Mimosa hostilis Inner Root Bark | Jurema | MHRB | Tepezcohuite | Mexico | Shipped from the Netherlands
Our Mimosa hostilis (Tepezcohuite) is harvested by a community of indigenous Tzoltzil and Zoque farmers from Southeastern Mexico. No chemical fertilizers or pesticides are used. Most of the Jurema is harvested/collected from the wild in the more than 370 hectares of land owned by these farmers. The Tepezcohuite tree is very abundant in this region since it grows there naturally. The Tzotzil and Zoque farmers replant trees to ensure sustainable and environmentally friendly production. Other plants that are cultivated by this community are mangoes, noni, moringa, stevia, and Salvia divinorum.
The Aztecs already knew of the Mimosa tree during pre-Columbian times. The name Tepezcohuite, which is now common in Mexico is derived from the Aztec ‘tepus-cuahuitl’ or ‘metal tree’, a reference to the tree’s extremely hard wood.
For many centuries, the Aztecs and other indigenous groups used the Mimosa hostilis/tenuiflora root bark to treat skin burns and wounds. They also used it to make tea. Furthermore, Mimosa hostilis Mexico is an excellent body paint or natural coloring agent for textiles. This tree has played a major role in the traditions of different indigenous tribes in both South, Central and North America.
Mimosa Hostilis is a bushy tree that is indigenous in large parts of South America. The species grows in regions as far north as Mexico, but are most commonly found in the tropical lowlands (up to 1000 meters above sea level). You will find the tree mostly in Brazil, Venezuela, and Colombia. The tree can reach up to 8 meters and produces beautiful white flowers and green pods with seeds.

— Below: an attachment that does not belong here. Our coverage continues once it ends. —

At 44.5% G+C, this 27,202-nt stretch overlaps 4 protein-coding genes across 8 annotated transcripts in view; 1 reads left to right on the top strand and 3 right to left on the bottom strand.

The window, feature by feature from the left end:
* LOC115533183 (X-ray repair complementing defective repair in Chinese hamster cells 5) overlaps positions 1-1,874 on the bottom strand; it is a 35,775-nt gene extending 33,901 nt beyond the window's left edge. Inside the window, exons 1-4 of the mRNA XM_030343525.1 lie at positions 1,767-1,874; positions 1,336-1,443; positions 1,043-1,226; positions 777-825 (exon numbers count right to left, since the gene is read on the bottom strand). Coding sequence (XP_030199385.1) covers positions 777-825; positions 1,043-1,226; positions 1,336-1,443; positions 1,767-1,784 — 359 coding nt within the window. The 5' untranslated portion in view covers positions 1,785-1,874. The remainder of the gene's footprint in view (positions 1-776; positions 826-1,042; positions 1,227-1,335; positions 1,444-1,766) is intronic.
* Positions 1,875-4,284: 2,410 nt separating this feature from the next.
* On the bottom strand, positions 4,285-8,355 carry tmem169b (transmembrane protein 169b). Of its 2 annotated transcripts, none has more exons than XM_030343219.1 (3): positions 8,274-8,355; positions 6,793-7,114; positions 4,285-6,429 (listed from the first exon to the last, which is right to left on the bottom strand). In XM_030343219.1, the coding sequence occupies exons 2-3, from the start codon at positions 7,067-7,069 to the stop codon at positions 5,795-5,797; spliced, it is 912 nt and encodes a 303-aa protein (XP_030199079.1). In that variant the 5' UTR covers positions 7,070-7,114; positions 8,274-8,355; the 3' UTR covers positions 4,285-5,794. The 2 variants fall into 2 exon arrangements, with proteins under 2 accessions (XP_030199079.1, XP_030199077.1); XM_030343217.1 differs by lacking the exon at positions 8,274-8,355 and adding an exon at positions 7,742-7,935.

This species came to the attention of scientists just over 150 years ago, although it was hardly studied until the 1980s. Now, much is known about this tree. Currently, Mimosa Hostilis is used throughout the world as the subject of medical, pharmacological, preclinical, and clinical research.
It is especially promising when it comes to skincare and regeneration. According to Laura Elizabeth Valencia-Gómez(2016), Mimosa hostilis has strong antifungal and antibacterial properties and it can play a large role in the regeneration of human skin cells. Scientists are looking at the possibility of having Mimosa Hostilis processed into films that can be applied to the skin for faster regeneration after wounds or burns have occurred. These regenerative effects are also one of the reasons that you see Mimosa root bark in an increasing number of skin cremes and other cosmetic products.